The first large-scale commercialization of Ottawa-based Iogen Corporation’s cellulosic ethanol technology was launched earlier this week, when Brazilian President Dilma Rousseff officially opened Raizen’s Costa Pinto sugar cane mill in São Paulo.
Raizen, a Brazilian-based ethanol producer, teamed with Iogen to build the plant, which was finished in December. It will convert biomass such as sugar cane straw into advanced, second generation cellulosic biofuel.
Iogen CEO Brian Foody said called the opening a “milestone” that proves the “commercial viability” of cellulosic biofuels, biofuel produced from inedible parts of the plant.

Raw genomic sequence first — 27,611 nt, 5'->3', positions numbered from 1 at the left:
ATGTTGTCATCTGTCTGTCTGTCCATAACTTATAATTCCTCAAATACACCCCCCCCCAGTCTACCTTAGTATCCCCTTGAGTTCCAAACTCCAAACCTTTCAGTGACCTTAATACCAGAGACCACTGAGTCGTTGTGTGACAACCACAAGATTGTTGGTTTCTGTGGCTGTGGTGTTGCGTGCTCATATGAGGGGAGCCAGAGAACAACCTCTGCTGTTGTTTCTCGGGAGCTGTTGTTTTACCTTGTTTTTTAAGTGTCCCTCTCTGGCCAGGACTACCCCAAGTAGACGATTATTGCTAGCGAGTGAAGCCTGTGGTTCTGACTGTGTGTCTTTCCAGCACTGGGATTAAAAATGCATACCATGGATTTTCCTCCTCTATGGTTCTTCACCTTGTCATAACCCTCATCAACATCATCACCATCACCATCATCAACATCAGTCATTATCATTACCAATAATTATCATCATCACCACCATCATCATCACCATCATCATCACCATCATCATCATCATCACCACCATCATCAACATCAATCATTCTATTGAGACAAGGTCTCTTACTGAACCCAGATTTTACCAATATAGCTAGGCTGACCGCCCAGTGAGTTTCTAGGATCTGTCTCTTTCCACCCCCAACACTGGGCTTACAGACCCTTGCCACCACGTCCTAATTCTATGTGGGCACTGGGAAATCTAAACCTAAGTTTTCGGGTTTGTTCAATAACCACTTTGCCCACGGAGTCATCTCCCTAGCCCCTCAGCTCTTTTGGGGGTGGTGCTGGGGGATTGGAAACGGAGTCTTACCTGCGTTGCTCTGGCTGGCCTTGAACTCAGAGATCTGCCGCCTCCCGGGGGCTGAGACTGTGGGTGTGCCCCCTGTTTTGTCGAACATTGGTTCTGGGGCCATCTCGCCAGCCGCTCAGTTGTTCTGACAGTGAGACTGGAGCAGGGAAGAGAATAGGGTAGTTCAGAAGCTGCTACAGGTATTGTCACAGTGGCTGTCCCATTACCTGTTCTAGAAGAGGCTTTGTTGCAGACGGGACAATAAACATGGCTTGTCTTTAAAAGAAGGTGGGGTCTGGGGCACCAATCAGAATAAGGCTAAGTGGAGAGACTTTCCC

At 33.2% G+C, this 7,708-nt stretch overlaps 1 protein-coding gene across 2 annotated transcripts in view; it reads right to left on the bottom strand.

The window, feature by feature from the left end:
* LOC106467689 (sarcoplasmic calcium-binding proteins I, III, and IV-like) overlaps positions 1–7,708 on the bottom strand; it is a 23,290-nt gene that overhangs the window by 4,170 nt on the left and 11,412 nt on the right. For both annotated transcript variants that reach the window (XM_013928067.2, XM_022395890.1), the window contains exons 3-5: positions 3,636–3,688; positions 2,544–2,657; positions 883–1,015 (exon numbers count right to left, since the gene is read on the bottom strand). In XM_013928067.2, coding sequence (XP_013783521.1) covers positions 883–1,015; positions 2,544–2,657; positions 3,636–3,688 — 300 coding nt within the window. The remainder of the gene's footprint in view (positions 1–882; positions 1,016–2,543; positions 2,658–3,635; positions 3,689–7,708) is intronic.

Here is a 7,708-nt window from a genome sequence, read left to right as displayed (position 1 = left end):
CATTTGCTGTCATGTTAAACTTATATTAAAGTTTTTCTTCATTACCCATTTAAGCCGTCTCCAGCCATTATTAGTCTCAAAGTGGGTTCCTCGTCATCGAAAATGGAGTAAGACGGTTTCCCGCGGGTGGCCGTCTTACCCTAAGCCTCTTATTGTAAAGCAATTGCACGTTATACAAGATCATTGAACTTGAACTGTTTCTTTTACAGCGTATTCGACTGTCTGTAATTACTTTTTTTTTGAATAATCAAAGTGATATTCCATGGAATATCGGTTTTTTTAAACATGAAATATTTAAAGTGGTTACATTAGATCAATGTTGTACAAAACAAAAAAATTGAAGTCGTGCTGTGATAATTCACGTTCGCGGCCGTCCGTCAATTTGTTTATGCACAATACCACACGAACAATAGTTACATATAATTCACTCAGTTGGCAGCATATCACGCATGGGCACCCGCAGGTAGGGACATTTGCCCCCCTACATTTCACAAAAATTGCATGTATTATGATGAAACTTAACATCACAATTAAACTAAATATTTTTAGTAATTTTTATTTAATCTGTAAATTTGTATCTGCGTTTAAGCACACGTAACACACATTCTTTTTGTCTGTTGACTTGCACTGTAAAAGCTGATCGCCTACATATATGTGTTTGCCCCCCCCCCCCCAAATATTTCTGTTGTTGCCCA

“This initiative represents a significant success story for our company. We have a great team of engineers, scientists and operators who've been working tirelessly with Raízen's own excellent team,” Mr. Foody said in a statement. “Large scale commercialization in Brazil will open the door for global deployment of our technology."
Raizen has already announced plans to use Iogen’s technology in seven other sugar cane mills across Brazil.
“We plan to be producing up to 1 billion liters of cellulosic biofuel from bagasse and cane straw by 2024," Raizen executive vice-president Pedro Mizutani said in a statement.